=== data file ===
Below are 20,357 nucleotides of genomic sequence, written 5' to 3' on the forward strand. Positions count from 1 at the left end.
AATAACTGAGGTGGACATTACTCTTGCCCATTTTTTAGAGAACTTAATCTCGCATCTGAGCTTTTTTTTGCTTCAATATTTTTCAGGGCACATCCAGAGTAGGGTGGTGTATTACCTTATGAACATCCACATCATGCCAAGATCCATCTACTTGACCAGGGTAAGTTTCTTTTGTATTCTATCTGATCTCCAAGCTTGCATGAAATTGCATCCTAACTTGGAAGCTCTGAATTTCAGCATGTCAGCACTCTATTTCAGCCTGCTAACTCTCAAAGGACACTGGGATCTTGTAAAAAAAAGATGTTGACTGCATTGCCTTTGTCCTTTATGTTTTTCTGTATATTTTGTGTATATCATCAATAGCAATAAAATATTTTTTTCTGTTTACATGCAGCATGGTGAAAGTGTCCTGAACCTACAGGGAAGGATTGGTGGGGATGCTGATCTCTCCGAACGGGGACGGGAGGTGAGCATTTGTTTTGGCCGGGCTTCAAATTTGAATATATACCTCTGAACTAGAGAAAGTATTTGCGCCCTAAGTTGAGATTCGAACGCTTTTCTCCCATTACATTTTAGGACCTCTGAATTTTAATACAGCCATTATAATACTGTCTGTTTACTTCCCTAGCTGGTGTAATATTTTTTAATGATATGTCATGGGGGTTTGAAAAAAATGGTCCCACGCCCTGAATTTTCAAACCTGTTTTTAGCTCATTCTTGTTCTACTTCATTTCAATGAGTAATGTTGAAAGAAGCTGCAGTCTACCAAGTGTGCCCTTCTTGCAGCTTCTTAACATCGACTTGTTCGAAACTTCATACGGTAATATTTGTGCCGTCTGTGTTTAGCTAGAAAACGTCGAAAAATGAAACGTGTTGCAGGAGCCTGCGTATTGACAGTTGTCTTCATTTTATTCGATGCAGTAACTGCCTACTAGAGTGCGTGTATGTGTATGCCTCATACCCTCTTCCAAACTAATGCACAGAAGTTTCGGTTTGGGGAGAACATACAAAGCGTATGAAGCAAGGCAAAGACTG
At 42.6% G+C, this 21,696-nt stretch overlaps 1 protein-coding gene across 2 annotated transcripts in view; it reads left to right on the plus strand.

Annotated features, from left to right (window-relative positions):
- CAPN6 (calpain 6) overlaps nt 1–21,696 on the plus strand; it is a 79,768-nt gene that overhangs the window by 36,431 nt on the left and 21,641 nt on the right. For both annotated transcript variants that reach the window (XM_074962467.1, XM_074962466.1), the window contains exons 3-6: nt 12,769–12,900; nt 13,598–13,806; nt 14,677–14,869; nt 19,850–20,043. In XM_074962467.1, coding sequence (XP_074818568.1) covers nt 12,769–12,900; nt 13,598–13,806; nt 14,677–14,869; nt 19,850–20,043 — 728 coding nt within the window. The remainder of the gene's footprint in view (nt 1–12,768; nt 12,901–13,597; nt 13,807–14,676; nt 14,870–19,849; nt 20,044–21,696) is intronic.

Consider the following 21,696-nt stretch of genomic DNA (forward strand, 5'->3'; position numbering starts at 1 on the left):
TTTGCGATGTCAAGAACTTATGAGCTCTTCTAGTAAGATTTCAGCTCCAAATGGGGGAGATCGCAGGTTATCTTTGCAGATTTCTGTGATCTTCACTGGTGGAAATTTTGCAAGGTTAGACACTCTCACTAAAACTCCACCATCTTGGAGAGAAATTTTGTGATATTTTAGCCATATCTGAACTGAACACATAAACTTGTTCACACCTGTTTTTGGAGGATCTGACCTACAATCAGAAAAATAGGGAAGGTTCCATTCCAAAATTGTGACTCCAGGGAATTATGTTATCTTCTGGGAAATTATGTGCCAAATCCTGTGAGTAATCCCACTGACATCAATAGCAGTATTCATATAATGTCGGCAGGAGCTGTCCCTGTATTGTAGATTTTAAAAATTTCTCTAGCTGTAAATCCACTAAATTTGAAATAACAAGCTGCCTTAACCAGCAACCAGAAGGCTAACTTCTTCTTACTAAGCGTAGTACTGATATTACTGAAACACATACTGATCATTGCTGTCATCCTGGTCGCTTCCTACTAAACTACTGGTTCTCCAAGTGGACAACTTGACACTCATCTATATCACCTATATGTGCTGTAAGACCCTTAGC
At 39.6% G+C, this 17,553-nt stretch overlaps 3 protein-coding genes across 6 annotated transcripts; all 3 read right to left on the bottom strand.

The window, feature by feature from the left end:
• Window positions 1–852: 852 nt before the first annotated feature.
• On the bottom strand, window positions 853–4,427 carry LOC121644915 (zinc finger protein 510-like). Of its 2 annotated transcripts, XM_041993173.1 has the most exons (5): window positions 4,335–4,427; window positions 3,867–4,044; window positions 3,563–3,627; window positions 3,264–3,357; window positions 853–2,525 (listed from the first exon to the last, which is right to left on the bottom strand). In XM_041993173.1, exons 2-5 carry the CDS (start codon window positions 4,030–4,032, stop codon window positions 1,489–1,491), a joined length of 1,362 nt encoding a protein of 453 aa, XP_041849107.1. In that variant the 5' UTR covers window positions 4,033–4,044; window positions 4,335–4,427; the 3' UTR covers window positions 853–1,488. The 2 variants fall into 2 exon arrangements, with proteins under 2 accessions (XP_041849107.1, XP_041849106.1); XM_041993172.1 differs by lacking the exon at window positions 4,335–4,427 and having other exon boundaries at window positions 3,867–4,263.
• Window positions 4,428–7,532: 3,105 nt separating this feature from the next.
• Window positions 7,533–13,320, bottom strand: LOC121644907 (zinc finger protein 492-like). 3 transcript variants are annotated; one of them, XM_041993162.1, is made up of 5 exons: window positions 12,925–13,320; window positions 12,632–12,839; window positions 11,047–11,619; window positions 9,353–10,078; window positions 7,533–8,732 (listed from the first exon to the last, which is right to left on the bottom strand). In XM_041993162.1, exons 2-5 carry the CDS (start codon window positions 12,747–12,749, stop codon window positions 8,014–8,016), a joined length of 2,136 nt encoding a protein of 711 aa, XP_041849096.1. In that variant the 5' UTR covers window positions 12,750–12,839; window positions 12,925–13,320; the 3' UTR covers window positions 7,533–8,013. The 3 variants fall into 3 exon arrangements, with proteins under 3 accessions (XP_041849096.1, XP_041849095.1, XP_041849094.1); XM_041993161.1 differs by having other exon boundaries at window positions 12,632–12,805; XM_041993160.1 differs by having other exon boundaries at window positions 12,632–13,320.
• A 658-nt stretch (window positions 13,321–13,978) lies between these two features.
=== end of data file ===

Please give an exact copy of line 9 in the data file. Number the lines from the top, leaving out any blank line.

The window, feature by feature from the left end: